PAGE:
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Early in Black Narcissus, the English agent working for the Indian General, Mr. Dean, sends a letter to the nuns, describing Mopu, the palace high in the Himalayas where they are to establish their outpost, and how to reach it.  “It’s not a comfortable spot,” he writes, “and it’s at the Back of Beyond. First you have to get to Darjeeling and then I have to find you ponies and porters to take you into the hills.  Mopu is nearly 8,000 feet up.  The peaks on the range opposite are nearly as high as Everest.  The people call the highest peak Nyanga-Devi; it means, ‘The Bear Goddess.’…  Mopu Palace stands in the wind on a shelf in the mountain.  It was built by the General’s father to keep his women there.  It’s called a palace, but there may be a slight difference between your idea of a palace and the general’s.  Anyhow, there it is…  The wind up at the palace blows 7 days a week, so if you must come, bring some warm things with you.   [The caretaker] lives there alone, with the ghosts of bygone days.”

To get to Darjeeling, he could have added, you can take the narrow-gauge ‘toy train.’  The train winds up 88 km from Siliguri for an eight-hour journey.  It’s pulled by an honest-to-goodness steam engine, with someone to shovel the black chunks of coal into a fire and everything. The whistle can blow out your eardrums. If you have your window open, each time the engine belches out a thick burst of steam, tiny pebbles of soot will buffet your face.  As you ascend higher and higher, the green of the tea plantations take over the hillside, and after you cross bridges and duck under tunnels so tight that they could be a tube, the tea plants await you on the other side.  Halfway up, you pass through a cloud barrier, and, perhaps for the first time in India, you feel cold. At noon, no less!  The clouds become a mist, a veil obscuring the tops of trees and darkening the sky.  Or you can take a taxi for a 3½ hour ride along treacherous roads edged with concrete barriers to serve as a bump before you tumble to your doom.

To get to New Jalpaiguri, he might have pointed out, you fly into Bagdogra Airport, which is about 14 km from Siliguri.  Inside the terminal at Bagdogra, which at one time was an Indian Air Force base, all the television stations are tuned to the 24-hour global news cycle.  You can stay up-to-date on which Bollywood stars plan to marry, and see their pictures framed in clip-art hearts that bounce around to the theme of Chariots of Fire.  Cats lounge beneath the rows of formed-plastic seats.  They eat only meat products, though they’ll sniff anything you put on the ground.  On average, only four flights come in and out of Bagdogra’s three runways each day.  Take your pick:  Delhi, Kolkata, or Guwahati.  Where you go after that, Mr. Dean surely meant to say, is no concern of mine.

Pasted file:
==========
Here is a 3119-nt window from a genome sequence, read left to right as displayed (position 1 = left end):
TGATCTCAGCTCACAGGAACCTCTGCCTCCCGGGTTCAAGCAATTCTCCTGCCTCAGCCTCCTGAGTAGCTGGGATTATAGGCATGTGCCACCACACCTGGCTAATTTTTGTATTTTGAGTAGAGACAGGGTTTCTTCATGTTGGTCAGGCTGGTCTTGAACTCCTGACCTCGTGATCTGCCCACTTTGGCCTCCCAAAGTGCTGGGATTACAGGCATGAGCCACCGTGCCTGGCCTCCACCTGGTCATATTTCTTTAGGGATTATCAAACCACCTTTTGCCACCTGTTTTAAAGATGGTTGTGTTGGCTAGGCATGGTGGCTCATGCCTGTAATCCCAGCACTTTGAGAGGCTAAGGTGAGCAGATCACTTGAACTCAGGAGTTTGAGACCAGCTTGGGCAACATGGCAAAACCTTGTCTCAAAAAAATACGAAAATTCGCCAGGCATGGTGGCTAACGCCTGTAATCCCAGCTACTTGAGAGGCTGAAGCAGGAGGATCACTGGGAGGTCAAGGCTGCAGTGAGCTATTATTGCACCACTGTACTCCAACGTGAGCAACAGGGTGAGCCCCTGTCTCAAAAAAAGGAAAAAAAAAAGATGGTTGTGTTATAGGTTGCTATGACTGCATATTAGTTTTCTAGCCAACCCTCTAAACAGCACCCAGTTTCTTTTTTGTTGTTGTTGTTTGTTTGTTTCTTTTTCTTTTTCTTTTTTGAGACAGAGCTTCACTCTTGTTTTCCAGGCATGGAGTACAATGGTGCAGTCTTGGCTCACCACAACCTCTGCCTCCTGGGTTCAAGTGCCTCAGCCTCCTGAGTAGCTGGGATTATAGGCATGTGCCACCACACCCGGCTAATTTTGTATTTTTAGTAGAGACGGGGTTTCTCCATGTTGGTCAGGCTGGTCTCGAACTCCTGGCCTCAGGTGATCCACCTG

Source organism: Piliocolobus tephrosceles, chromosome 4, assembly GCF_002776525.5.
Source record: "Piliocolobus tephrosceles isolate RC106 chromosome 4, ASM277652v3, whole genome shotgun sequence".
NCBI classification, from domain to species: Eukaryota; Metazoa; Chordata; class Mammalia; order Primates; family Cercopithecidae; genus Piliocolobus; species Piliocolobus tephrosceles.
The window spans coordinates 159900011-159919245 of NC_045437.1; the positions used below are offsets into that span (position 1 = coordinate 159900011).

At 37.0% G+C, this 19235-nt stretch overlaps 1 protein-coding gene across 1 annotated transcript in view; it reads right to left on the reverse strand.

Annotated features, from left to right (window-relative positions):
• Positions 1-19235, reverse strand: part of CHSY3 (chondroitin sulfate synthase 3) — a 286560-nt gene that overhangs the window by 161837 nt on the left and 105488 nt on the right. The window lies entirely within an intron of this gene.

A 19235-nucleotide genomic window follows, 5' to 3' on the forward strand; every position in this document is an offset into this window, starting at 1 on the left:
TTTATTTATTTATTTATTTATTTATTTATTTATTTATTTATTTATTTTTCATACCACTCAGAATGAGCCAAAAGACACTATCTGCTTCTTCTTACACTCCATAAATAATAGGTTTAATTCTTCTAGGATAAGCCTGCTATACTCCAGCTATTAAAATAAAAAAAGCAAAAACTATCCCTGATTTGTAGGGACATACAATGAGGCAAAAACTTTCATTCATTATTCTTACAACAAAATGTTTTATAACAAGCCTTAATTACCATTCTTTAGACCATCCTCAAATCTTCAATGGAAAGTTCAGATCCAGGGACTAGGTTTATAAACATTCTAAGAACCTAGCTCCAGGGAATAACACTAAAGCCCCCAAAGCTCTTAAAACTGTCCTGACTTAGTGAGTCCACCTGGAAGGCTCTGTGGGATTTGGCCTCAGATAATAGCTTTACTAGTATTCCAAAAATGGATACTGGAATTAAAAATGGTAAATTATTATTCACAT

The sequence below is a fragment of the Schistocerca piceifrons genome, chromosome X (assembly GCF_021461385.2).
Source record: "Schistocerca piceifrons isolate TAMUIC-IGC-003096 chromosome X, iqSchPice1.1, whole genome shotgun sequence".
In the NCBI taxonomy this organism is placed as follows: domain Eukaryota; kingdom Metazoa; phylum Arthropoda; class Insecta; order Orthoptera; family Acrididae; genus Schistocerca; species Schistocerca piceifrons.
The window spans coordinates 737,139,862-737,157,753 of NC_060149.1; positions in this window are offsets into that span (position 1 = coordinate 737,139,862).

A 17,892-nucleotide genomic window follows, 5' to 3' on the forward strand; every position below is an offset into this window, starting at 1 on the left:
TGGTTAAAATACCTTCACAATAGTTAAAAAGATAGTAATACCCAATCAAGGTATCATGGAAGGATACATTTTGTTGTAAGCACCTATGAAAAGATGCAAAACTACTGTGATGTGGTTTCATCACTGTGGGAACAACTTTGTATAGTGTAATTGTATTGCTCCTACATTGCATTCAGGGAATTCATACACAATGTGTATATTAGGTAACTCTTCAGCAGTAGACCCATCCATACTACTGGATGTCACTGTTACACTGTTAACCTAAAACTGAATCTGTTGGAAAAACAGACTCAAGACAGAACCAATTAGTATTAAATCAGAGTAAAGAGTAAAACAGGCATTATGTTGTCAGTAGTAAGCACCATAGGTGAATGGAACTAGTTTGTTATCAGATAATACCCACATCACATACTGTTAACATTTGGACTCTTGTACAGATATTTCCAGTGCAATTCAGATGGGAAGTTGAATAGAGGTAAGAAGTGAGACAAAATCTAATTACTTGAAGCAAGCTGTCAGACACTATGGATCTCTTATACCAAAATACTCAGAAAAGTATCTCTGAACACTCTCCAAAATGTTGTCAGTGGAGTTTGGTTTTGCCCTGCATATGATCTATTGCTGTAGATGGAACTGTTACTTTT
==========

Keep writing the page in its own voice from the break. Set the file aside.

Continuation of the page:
Hinkley High School didn’t offer AP Chemistry, so every morning, my friends Steve and Dan and I piled into Steve’s black vintage Thunderbird and trekked to Gateway High.  The front seats were stuck in ‘recline,’ and since Dan was taller than I, I took the backseat.  For the fifteen minute ride, we talked about day-to-day mundanities that seem important at the time, but fade as years accumulate:  Did you get this answer on the homework? Who are you taking to prom?  Which colleges have you heard from?

But the times all three of us were groggy or belligerently silent, Steve, a Peter Gabriel fan, put on music.  So and Shaking the Tree were our soundtracks.  Every so often, he’d slip in Passion:  Music for The Last Temptation of Christ, and I imagined that the drive down Chambers Road was a desert journey:  police sirens and ululations; car tires thrumming over potholes and African talking drums.